Monday – Ashperton-Munsley – The main A417 road to Gloucester is still closed at Stretton Grandison. So I take the long way round to get Trumpet and turn back towards Ashperton from the opposite direction. From the church I return to the A417. Most of the houses in the lane are modern. On the main road a house faces the junction at an angle. It was formerly the Box Bush Inn, a late 18th century building possibly with an older core. Towards the school, again there are a number of modern houses but also some older timber-framed buildings, including one which is possibly from before the 15th century. Opposite the school is a Heywood lane which heads towards Bosbury. Hedge Woundwort, Greater Willowherb, one of the Hawkbits and a few umbellifers flower on the verge. A field of golden winter wheat has has a sign indicating it is lot 1a of straw.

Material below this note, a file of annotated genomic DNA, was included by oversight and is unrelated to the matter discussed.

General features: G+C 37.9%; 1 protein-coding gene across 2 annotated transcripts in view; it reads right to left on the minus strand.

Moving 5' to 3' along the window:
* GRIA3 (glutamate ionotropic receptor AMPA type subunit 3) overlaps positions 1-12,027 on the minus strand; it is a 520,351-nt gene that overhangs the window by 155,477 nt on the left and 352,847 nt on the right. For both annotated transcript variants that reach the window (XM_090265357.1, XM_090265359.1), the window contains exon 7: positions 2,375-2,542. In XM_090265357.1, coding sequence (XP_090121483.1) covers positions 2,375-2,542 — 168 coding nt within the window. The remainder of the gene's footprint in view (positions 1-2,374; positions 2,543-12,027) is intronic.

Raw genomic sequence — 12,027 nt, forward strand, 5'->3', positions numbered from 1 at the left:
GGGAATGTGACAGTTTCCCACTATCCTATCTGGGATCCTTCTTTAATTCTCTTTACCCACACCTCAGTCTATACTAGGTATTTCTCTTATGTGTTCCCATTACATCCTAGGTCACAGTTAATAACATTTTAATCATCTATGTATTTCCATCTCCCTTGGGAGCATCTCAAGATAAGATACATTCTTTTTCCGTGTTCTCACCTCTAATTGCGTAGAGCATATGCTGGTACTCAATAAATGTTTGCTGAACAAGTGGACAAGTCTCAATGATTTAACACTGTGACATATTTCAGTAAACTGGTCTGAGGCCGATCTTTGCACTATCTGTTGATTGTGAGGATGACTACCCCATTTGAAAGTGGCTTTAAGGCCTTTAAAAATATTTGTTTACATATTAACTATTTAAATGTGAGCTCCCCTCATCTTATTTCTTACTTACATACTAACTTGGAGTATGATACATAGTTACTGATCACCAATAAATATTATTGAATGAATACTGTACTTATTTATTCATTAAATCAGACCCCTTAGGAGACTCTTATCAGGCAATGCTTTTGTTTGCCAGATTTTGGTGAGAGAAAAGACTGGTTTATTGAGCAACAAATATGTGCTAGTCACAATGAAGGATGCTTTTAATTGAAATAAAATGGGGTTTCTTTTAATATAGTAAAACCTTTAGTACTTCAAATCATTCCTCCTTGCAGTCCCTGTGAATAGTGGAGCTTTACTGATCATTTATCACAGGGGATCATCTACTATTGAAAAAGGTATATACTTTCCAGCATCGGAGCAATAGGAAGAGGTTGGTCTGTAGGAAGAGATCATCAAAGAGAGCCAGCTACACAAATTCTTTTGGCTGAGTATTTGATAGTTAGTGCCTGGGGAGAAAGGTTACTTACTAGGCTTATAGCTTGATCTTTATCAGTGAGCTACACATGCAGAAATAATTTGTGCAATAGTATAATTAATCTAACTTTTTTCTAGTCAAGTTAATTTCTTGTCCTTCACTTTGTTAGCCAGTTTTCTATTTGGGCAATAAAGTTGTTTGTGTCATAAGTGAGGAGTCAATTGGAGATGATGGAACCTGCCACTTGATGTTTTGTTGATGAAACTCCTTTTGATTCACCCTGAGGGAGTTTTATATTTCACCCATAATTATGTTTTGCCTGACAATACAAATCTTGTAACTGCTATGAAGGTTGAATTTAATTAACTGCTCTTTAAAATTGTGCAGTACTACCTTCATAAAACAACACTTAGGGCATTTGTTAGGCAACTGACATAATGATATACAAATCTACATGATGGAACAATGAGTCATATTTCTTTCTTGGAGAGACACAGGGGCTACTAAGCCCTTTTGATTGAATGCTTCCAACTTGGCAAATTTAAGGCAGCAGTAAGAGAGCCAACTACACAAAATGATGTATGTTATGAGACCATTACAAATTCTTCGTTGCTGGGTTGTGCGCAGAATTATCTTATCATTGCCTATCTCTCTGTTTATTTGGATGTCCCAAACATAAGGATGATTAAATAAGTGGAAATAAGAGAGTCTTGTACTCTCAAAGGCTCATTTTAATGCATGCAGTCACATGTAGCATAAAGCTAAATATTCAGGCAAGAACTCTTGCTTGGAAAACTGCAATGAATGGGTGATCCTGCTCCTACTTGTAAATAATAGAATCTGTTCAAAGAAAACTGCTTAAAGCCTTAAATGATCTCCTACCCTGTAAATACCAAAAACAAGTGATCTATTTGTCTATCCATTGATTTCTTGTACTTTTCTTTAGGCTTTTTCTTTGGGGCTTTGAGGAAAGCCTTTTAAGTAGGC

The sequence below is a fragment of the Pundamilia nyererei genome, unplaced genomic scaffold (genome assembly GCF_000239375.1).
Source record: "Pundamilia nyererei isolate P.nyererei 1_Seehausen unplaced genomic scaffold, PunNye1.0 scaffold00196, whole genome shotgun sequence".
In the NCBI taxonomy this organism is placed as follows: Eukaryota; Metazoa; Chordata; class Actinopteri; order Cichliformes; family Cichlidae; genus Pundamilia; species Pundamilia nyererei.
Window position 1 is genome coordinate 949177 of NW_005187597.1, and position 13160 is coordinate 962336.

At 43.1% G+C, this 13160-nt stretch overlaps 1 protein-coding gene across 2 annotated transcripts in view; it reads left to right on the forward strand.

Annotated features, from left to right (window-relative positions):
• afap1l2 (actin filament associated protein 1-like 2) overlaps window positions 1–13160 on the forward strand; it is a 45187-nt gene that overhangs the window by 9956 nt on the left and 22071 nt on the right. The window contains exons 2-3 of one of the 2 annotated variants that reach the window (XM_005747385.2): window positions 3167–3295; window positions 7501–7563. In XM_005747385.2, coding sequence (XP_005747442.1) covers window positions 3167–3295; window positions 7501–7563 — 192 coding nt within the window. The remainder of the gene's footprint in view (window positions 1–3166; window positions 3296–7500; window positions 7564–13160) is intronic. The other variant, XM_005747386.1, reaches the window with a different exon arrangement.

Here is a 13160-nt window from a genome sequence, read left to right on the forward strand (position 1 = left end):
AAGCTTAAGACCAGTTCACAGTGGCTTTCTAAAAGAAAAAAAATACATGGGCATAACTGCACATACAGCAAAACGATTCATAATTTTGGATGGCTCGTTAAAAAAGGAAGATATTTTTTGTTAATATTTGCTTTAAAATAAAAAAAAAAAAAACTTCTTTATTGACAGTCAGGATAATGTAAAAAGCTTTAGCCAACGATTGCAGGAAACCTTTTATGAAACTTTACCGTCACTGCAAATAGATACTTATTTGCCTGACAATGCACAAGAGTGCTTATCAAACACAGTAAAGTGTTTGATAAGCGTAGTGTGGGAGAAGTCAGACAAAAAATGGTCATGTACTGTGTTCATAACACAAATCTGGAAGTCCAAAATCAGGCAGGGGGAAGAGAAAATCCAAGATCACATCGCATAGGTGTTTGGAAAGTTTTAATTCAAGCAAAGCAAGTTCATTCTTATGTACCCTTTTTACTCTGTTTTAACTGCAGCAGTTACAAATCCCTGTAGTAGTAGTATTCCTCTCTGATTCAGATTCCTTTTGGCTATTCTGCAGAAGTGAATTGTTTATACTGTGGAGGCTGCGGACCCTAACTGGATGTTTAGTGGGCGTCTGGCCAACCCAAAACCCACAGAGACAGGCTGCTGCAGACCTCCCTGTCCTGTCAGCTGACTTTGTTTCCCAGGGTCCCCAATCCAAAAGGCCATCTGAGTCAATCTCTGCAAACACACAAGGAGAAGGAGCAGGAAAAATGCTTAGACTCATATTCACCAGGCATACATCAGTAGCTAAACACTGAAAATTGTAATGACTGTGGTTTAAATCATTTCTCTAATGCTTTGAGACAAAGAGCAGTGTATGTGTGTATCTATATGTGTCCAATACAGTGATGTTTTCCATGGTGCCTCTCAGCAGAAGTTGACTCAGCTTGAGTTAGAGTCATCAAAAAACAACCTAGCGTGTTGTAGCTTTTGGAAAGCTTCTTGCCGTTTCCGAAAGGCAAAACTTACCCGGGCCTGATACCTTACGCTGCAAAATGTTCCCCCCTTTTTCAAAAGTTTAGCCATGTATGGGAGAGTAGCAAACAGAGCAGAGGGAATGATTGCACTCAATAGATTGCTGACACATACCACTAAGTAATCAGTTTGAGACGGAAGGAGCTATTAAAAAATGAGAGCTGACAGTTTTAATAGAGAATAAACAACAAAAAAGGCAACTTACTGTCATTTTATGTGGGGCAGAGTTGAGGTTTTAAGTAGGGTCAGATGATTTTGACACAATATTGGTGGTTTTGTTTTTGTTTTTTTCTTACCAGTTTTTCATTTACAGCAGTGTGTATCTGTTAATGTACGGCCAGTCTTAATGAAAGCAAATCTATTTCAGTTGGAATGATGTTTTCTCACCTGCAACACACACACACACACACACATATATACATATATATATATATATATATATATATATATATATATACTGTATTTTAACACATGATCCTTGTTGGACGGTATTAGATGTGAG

The lane passes a pair of modern houses and a cider orchard. A thatched timber-framed 17th century cottage has been divided into two dwellings. Behind them is a large field of maize, opposite another large orchard. The lane begins to descend and turns southwards. East of the bend is a cricket pitch and pavilion. Beyond the roof of Walsopthorne, a farmhouse of around 1600, can be seen. Although named Walsopthorne it is also known locally as “Wassington”. In the Domesday book Walsopthorne warranted a separate entry as WalesAlpedor meaning Waltheof’s Appletree. After the Conquest it is recorded as land of William son of Baderon (the keeper of Monmouth Castle). In early mediaeval times, the Criketot family were the resident sub tenants. They can be traced until the mid 14th century, though for a time the land was forfeited as a result of the Criketots participation in the rebellion of Roger Mortimer. After changing hands several times, Walsopthorne was owned by the Philipps family and by their heirs, the Stocks of Putley court until 1823 when, by arrangements with the Hopton estate of Canon Frome, it was exchanged for Hall Court Kinnerton. It remained part of the estate until 1961 when it was bought by the then tenants, and current owners, the Davies family. On along the lane. Yarrow flowers on the verge.